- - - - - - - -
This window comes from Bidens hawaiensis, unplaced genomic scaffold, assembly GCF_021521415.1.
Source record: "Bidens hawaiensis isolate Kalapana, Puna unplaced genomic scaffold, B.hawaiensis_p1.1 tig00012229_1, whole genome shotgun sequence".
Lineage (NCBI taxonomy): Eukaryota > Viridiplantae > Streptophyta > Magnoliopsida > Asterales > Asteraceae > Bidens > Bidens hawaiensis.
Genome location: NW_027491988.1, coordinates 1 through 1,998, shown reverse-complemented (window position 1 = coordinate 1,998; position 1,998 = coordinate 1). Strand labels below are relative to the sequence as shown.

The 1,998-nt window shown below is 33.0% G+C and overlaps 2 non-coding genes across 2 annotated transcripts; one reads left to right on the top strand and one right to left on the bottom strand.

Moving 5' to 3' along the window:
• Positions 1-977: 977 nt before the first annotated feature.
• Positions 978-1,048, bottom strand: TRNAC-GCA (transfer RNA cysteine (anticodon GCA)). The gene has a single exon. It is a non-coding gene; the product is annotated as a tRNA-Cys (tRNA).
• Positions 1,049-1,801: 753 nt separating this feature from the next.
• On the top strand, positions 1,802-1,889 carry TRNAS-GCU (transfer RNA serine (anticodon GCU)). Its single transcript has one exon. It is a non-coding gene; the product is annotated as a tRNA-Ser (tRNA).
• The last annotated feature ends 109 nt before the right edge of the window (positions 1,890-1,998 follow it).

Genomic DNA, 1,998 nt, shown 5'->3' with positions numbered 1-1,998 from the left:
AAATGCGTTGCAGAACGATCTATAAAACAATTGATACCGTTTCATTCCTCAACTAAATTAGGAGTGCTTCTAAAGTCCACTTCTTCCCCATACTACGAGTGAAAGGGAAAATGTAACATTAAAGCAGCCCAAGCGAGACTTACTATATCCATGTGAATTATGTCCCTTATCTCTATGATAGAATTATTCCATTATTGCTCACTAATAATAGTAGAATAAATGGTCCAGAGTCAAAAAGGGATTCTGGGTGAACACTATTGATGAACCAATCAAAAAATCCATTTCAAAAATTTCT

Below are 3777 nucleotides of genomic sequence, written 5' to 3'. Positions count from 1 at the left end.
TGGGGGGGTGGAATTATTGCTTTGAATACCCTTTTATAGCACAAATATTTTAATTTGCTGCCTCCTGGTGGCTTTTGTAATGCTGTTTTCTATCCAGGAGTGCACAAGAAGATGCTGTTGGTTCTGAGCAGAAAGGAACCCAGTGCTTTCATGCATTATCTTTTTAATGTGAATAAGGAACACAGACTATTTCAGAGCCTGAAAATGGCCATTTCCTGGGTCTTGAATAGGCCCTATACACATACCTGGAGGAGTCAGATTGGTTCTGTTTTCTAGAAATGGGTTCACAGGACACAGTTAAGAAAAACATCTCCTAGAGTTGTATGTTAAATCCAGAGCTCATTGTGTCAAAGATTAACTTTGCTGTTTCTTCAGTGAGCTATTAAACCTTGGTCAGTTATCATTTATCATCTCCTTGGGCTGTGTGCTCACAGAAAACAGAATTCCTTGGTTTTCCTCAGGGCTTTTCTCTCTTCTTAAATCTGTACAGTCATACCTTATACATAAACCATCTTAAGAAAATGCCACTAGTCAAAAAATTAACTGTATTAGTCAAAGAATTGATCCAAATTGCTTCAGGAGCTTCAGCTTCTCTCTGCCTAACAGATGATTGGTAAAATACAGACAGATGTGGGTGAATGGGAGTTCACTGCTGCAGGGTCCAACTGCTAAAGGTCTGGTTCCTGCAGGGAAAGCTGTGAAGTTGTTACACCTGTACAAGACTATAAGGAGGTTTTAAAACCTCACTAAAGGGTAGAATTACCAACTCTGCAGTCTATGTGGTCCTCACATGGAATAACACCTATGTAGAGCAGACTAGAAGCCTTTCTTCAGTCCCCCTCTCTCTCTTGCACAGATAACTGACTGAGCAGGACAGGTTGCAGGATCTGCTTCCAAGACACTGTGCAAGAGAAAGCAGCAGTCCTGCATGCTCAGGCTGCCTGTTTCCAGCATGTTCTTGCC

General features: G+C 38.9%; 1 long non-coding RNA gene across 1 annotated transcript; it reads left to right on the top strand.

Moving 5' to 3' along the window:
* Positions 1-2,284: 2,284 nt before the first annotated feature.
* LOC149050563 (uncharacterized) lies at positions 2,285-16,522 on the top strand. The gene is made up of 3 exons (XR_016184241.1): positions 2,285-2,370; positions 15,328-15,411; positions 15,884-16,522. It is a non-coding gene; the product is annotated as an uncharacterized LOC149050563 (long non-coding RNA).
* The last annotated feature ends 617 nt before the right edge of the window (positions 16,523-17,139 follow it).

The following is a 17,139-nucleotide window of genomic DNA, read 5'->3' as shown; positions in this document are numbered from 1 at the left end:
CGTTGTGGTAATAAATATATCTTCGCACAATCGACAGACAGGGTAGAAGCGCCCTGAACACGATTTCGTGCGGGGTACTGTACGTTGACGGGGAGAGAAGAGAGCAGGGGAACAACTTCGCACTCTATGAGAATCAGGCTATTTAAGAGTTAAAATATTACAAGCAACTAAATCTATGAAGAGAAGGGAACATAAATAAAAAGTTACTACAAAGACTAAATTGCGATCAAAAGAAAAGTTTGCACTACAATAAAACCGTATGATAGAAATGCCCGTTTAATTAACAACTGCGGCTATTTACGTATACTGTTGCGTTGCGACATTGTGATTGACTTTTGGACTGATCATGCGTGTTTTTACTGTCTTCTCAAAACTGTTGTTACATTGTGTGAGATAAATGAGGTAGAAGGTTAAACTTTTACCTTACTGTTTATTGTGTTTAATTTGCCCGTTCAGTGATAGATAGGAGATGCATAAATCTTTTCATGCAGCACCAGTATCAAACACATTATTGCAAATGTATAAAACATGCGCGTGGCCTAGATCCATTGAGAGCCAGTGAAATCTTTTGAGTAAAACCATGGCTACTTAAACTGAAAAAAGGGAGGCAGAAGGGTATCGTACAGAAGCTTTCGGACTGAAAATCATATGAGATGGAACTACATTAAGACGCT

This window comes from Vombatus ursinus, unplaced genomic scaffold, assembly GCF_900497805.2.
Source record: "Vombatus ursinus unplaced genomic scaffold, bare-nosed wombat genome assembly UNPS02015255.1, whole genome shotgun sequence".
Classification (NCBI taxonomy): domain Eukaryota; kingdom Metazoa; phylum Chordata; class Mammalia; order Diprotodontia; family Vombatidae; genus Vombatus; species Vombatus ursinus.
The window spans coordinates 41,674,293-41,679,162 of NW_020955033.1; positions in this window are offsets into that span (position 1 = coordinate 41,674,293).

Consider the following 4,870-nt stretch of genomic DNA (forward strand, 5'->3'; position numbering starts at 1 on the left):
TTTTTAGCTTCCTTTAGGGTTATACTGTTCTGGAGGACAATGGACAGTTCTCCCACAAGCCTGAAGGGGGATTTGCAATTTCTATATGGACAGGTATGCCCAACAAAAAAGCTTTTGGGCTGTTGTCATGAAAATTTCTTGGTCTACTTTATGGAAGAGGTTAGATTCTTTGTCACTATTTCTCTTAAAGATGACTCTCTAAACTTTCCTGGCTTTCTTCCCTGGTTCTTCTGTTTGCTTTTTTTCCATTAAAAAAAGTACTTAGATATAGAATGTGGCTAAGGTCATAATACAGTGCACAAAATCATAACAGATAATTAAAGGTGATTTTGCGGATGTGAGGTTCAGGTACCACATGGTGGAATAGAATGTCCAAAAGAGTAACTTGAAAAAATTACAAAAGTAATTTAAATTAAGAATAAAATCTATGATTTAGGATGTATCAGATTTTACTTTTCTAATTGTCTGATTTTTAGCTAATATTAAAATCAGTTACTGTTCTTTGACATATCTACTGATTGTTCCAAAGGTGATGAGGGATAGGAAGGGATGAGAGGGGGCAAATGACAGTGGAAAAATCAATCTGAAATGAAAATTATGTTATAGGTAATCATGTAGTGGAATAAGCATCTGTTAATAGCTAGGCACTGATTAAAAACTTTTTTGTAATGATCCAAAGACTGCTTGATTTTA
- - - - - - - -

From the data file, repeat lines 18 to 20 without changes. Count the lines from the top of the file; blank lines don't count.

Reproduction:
* Positions 1-2,284: 2,284 nt before the first annotated feature.
* LOC149050563 (uncharacterized) lies at positions 2,285-16,522 on the top strand. The gene is made up of 3 exons (XR_016184241.1): positions 2,285-2,370; positions 15,328-15,411; positions 15,884-16,522. It is a non-coding gene; the product is annotated as an uncharacterized LOC149050563 (long non-coding RNA).
* The last annotated feature ends 617 nt before the right edge of the window (positions 16,523-17,139 follow it).